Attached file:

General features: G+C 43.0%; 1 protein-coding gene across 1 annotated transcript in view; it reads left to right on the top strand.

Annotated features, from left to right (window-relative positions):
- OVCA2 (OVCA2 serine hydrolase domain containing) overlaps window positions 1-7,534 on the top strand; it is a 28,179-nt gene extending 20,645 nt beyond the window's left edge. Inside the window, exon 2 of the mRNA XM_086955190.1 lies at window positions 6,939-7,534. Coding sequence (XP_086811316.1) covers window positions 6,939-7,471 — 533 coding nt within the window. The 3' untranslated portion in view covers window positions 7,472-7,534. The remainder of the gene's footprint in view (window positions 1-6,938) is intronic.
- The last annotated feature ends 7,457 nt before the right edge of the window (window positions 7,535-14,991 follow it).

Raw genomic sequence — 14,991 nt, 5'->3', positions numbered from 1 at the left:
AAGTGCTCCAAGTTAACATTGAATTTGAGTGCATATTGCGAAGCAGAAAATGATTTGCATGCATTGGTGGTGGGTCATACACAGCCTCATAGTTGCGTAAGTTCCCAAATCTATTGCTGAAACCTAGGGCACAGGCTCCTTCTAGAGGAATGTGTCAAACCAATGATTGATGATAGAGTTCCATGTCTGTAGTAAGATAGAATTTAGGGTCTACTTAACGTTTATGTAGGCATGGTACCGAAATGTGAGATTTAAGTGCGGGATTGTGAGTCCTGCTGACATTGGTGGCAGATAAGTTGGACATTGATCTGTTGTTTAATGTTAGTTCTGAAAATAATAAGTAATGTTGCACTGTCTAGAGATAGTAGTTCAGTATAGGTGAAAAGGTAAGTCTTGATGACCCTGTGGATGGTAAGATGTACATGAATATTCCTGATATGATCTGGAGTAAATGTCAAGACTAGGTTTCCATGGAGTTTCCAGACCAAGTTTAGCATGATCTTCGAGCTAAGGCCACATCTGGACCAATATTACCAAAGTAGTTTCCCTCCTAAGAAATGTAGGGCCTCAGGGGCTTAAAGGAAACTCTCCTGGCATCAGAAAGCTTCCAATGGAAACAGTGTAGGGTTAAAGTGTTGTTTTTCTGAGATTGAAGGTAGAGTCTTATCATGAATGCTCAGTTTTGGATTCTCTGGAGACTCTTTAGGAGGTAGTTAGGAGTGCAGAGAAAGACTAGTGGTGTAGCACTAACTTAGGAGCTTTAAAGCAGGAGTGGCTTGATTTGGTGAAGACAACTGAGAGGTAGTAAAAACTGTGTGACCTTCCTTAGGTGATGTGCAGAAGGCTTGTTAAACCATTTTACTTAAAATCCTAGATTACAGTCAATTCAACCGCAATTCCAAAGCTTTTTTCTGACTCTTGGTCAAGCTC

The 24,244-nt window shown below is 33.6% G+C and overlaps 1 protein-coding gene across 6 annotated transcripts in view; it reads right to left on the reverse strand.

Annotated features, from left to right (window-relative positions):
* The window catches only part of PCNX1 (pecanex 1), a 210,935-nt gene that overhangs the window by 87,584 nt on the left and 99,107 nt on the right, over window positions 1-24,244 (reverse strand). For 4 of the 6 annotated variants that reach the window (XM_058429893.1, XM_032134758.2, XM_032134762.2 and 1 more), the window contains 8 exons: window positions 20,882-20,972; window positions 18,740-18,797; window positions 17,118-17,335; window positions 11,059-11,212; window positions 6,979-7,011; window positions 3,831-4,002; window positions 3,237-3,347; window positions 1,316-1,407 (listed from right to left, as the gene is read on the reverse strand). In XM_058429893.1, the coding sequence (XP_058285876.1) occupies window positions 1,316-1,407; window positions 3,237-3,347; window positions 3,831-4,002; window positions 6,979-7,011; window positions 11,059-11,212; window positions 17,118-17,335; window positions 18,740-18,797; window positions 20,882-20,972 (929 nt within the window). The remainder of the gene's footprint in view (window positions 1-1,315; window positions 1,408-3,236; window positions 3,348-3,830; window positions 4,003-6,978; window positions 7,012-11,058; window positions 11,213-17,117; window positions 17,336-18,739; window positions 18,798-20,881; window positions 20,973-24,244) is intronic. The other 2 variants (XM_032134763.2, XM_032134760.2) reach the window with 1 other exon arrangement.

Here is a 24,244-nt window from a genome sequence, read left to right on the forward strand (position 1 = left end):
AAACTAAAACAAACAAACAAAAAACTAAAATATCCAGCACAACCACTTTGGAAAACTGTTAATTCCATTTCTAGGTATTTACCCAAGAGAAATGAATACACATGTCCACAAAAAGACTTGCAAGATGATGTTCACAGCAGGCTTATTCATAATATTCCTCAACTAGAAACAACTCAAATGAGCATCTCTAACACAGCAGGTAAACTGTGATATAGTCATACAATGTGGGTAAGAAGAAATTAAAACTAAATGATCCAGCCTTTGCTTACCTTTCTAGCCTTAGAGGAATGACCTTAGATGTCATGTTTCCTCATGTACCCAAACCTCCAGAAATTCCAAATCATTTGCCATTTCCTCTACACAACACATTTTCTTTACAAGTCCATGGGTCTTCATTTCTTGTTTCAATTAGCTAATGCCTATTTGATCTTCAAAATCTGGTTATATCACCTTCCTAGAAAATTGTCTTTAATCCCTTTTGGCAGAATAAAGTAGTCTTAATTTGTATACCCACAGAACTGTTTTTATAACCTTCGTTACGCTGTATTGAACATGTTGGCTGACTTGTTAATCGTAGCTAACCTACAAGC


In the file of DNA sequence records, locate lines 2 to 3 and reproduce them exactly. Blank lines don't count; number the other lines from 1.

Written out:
Annotated features, from left to right (window-relative positions):
- OVCA2 (OVCA2 serine hydrolase domain containing) overlaps window positions 1-7,534 on the top strand; it is a 28,179-nt gene extending 20,645 nt beyond the window's left edge. Inside the window, exon 2 of the mRNA XM_086955190.1 lies at window positions 6,939-7,534. Coding sequence (XP_086811316.1) covers window positions 6,939-7,471 — 533 coding nt within the window. The 3' untranslated portion in view covers window positions 7,472-7,534. The remainder of the gene's footprint in view (window positions 1-6,938) is intronic.